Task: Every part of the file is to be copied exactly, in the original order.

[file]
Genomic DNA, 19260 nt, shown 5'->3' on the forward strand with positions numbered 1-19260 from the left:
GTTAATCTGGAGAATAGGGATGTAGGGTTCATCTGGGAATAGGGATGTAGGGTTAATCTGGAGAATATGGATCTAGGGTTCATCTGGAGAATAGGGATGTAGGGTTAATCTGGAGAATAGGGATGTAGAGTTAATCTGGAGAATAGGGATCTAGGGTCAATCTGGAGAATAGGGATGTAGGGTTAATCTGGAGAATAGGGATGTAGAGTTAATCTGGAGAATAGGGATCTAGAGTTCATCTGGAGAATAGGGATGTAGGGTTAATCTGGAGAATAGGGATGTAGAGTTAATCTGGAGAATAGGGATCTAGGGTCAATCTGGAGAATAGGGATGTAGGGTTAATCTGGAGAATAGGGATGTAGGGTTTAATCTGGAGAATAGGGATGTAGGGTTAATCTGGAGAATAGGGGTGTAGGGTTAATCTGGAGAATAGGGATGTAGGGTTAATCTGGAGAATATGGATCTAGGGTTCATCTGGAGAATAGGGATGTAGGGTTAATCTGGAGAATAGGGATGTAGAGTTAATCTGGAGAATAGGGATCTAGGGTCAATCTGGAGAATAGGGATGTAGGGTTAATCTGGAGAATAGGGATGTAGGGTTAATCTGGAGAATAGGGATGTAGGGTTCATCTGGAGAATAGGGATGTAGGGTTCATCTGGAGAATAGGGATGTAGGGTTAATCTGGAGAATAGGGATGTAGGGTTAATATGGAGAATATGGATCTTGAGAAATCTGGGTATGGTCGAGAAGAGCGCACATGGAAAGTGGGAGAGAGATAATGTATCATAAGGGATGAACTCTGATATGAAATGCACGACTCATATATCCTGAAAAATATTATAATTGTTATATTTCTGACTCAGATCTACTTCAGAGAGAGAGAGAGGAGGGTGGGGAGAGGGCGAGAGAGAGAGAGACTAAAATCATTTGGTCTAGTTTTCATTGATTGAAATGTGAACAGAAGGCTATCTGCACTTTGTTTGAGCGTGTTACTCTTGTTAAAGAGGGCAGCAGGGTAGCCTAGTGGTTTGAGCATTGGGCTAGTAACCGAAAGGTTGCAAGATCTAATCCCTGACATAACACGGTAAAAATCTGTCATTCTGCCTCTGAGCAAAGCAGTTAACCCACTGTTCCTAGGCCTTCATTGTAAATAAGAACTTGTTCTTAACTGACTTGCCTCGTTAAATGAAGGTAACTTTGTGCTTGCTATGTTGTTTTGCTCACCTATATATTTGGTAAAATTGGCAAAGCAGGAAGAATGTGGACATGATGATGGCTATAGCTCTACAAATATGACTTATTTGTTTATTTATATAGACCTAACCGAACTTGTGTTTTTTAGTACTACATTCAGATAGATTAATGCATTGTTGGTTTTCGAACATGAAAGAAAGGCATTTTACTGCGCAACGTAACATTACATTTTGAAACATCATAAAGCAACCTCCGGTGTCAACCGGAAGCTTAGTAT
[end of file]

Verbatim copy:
Genomic DNA, 19260 nt, shown 5'->3' on the forward strand with positions numbered 1-19260 from the left:
GTTAATCTGGAGAATAGGGATGTAGGGTTCATCTGGGAATAGGGATGTAGGGTTAATCTGGAGAATATGGATCTAGGGTTCATCTGGAGAATAGGGATGTAGGGTTAATCTGGAGAATAGGGATGTAGAGTTAATCTGGAGAATAGGGATCTAGGGTCAATCTGGAGAATAGGGATGTAGGGTTAATCTGGAGAATAGGGATGTAGAGTTAATCTGGAGAATAGGGATCTAGAGTTCATCTGGAGAATAGGGATGTAGGGTTAATCTGGAGAATAGGGATGTAGAGTTAATCTGGAGAATAGGGATCTAGGGTCAATCTGGAGAATAGGGATGTAGGGTTAATCTGGAGAATAGGGATGTAGGGTTTAATCTGGAGAATAGGGATGTAGGGTTAATCTGGAGAATAGGGGTGTAGGGTTAATCTGGAGAATAGGGATGTAGGGTTAATCTGGAGAATATGGATCTAGGGTTCATCTGGAGAATAGGGATGTAGGGTTAATCTGGAGAATAGGGATGTAGAGTTAATCTGGAGAATAGGGATCTAGGGTCAATCTGGAGAATAGGGATGTAGGGTTAATCTGGAGAATAGGGATGTAGGGTTAATCTGGAGAATAGGGATGTAGGGTTCATCTGGAGAATAGGGATGTAGGGTTCATCTGGAGAATAGGGATGTAGGGTTAATCTGGAGAATAGGGATGTAGGGTTAATATGGAGAATATGGATCTTGAGAAATCTGGGTATGGTCGAGAAGAGCGCACATGGAAAGTGGGAGAGAGATAATGTATCATAAGGGATGAACTCTGATATGAAATGCACGACTCATATATCCTGAAAAATATTATAATTGTTATATTTCTGACTCAGATCTACTTCAGAGAGAGAGAGAGGAGGGTGGGGAGAGGGCGAGAGAGAGAGAGACTAAAATCATTTGGTCTAGTTTTCATTGATTGAAATGTGAACAGAAGGCTATCTGCACTTTGTTTGAGCGTGTTACTCTTGTTAAAGAGGGCAGCAGGGTAGCCTAGTGGTTTGAGCATTGGGCTAGTAACCGAAAGGTTGCAAGATCTAATCCCTGACATAACACGGTAAAAATCTGTCATTCTGCCTCTGAGCAAAGCAGTTAACCCACTGTTCCTAGGCCTTCATTGTAAATAAGAACTTGTTCTTAACTGACTTGCCTCGTTAAATGAAGGTAACTTTGTGCTTGCTATGTTGTTTTGCTCACCTATATATTTGGTAAAATTGGCAAAGCAGGAAGAATGTGGACATGATGATGGCTATAGCTCTACAAATATGACTTATTTGTTTATTTATATAGACCTAACCGAACTTGTGTTTTTTAGTACTACATTCAGATAGATTAATGCATTGTTGGTTTTCGAACATGAAAGAAAGGCATTTTACTGCGCAACGTAACATTACATTTTGAAACATCATAAAGCAACCTCCGGTGTCAACCGGAAGCTTAGTAT